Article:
“There is a suspicion that the blogs are not challenging Lieberman for the reasons they say they are,” said Ezra Klein, a writing fellow at The American Prospect who has been critical of Mr. Lieberman. “That it is indicative of some larger and more pernicious influence. It’s a little bit harder to say that these are a bunch of liberals who have gotten organized and don’t like Joe Lieberman.”

It was not a coincidence, then, that a protester at Mr. Lieberman’s Irish-pub event on Monday morning carried a shoulder bag from Kos’ annual convention—filled with red buttons depicting Mr. Lieberman and Mr. Bush engaged in a kiss. And neither, at least by Mr. Lieberman’s reckoning, was the public scolding he got from Maura Keaney, a junior high-school teacher and Lamont campaign volunteer, who took him to task inside the Irish pub on Monday morning.

“I’m wondering why you’re being a ‘fair-weather Democrat,’ saying that you’ll only respect the Democratic primary if you win—isn’t that the epitome of a ‘fair-weather Democrat?” said Ms. Keaney.

“I’m gonna win,” responded Mr. Lieberman.

“And if you win, I will respect that,” Ms. Keaney said.

“I want ultimately to give a larger group—including a larger group of Democrats—the opportunity to vote in November,” said Mr. Lieberman.

“Aren’t Democrats smart enough to know when the primary is?” said Ms. Keaney.

“I hope so,” said Mr. Lieberman.

That argument, it turns out, may be the most persuasive for prominent figures within the Democratic Party, who have unmistakably tiptoed away from Mr. Lieberman in recent days. After initially declaring himself an unconditional supporter of Mr. Lieberman, Democratic Senatorial Campaign Committee chairman Charles Schumer joined his colleague, Senator Hillary Clinton, and announced that he would back the winner of the primary.

Senator John Kerry went a step further, declining even to support Mr. Lieberman over Mr. Lamont for the nomination.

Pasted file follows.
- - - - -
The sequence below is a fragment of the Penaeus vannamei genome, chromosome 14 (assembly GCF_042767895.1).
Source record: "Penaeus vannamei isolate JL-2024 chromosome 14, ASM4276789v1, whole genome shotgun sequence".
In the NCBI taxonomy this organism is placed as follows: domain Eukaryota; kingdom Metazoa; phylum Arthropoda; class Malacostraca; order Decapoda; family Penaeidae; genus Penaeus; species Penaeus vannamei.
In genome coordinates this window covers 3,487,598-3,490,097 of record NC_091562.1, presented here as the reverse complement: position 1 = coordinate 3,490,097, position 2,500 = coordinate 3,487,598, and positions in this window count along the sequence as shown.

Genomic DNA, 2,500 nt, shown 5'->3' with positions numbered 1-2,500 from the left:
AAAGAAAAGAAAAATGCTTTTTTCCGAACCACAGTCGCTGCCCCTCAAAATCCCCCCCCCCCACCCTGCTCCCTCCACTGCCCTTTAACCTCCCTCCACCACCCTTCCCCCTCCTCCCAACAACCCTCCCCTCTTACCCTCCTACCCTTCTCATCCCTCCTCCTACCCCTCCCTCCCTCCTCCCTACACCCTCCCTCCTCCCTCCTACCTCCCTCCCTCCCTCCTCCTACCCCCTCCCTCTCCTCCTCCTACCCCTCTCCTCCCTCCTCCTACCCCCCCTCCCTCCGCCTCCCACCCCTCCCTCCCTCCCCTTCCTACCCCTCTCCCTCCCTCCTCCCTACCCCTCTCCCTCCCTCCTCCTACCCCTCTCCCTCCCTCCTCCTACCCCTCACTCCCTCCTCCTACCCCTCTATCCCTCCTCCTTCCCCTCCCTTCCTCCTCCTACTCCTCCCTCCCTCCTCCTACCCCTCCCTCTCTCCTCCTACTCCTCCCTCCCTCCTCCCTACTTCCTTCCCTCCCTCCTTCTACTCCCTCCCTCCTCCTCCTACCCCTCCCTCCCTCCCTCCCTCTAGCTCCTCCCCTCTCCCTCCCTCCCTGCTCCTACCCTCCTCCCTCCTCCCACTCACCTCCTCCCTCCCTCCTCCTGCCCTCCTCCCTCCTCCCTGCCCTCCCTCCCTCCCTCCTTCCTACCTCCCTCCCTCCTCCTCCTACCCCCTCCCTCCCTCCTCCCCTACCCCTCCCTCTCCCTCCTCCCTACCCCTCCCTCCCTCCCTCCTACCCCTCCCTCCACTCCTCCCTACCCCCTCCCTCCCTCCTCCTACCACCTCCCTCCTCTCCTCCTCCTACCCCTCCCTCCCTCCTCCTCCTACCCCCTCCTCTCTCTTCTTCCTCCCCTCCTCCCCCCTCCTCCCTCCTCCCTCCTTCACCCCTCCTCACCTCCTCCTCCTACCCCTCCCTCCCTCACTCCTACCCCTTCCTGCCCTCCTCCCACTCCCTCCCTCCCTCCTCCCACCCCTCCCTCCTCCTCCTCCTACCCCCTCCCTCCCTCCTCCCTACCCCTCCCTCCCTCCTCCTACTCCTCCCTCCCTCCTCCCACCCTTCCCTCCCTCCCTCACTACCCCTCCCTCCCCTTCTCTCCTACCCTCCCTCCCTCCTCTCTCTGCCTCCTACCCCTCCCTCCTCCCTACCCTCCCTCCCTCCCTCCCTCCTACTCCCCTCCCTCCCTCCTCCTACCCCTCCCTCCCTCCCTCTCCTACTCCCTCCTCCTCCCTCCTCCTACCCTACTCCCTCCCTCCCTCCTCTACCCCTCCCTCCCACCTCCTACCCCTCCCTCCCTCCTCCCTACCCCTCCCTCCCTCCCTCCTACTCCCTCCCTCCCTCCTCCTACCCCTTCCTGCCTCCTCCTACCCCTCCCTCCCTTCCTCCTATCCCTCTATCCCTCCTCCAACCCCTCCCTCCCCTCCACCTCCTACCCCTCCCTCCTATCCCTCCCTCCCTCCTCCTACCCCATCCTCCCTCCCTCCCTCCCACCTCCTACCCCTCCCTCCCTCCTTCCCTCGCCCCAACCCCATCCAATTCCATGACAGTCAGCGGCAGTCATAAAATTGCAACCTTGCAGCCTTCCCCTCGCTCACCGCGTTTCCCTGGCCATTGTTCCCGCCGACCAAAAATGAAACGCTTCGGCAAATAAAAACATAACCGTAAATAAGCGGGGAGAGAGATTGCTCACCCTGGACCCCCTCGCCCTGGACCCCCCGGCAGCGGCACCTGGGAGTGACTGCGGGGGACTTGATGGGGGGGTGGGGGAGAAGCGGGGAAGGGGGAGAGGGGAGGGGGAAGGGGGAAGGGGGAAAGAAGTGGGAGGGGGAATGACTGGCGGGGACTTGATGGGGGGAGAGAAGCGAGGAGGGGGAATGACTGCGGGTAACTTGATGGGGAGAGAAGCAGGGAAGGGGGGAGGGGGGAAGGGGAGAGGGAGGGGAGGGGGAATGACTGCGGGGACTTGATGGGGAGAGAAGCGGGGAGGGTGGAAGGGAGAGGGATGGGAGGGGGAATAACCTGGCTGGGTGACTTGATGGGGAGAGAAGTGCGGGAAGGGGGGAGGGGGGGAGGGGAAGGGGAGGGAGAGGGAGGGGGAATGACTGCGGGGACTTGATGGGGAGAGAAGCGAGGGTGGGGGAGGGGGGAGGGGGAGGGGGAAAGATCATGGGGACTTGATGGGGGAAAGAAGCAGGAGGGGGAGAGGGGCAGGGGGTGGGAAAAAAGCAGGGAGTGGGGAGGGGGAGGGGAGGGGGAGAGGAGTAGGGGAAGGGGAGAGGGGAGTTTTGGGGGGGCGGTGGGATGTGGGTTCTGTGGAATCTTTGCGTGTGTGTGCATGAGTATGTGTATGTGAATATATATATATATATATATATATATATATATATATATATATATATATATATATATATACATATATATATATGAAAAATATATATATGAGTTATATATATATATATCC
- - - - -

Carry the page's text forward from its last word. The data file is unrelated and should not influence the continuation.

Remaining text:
“That’s great,” said Mr. Lieberman, when asked about Mrs. Clinton’s statement that she intends to back the winner of the Democratic primary. “Everybody else has said, including Senator Biden, ‘We’re focused on the primary; we’re redoubling our efforts to help Joe Lieberman win the Democratic primary.’”

And speaking of Mr. Biden, he was scheduled to appear with Mr. Lieberman on Monday at the pub, but failed to show. Mr. Lieberman explained that his colleague had just gotten in from Iraq the night before and was too exhausted to make the train up from Delaware.

“He came back late last night, and he said to me, really with great apologies, that he just couldn’t make that train from Wilmington,” Mr. Lieberman explained.

Bloggers pounced on the absence, saying that Mr. Biden had actually come back a full day earlier and had simply decided to skip the Lieberman event. A spokesman for Mr. Lieberman later acknowledged that Mr. Biden had returned over the weekend, but maintained that Mr. Biden had simply missed his train.

The increasingly chaotic political situation within the party has not gone unnoticed by the Republican opposition, who relish the national implications of the loss of a reliably Democratic seat. “If the Democrats split the vote, we can win, and if Connecticut goes for me, it pretty much makes sure the Senate stays in Republican hands,” said Alan Schlesinger, the Republican candidate for Mr. Lieberman’s seat. “It will not go Democrat.”

In assessing the effects of the contested primary, Republicans like Mr. Schlesinger find themselves in agreement with Mr. Lieberman’s centrist Democratic allies, and with the Senator himself.

“This is an old-fashioned ideological purge to enforce the narrow orthodoxy of the party,” said Will Marshall, president of the centrist Progressive Policy Institute and editor of With All Our Might, a collection of essays calling for a stronger Democratic foreign policy.

“As a party, we always criticize the Republicans—rightly—that they have some litmus tests: ‘If you are not with us on this, then you are not really a Republican,’” said Mr. Lieberman at his event on Monday. “When we get to the point where we say to someone in office, ‘Hey, you have to agree with us 100 percent of the time or you are not a good member of the party,’ then that’s the beginning of the road to defeat for the party.”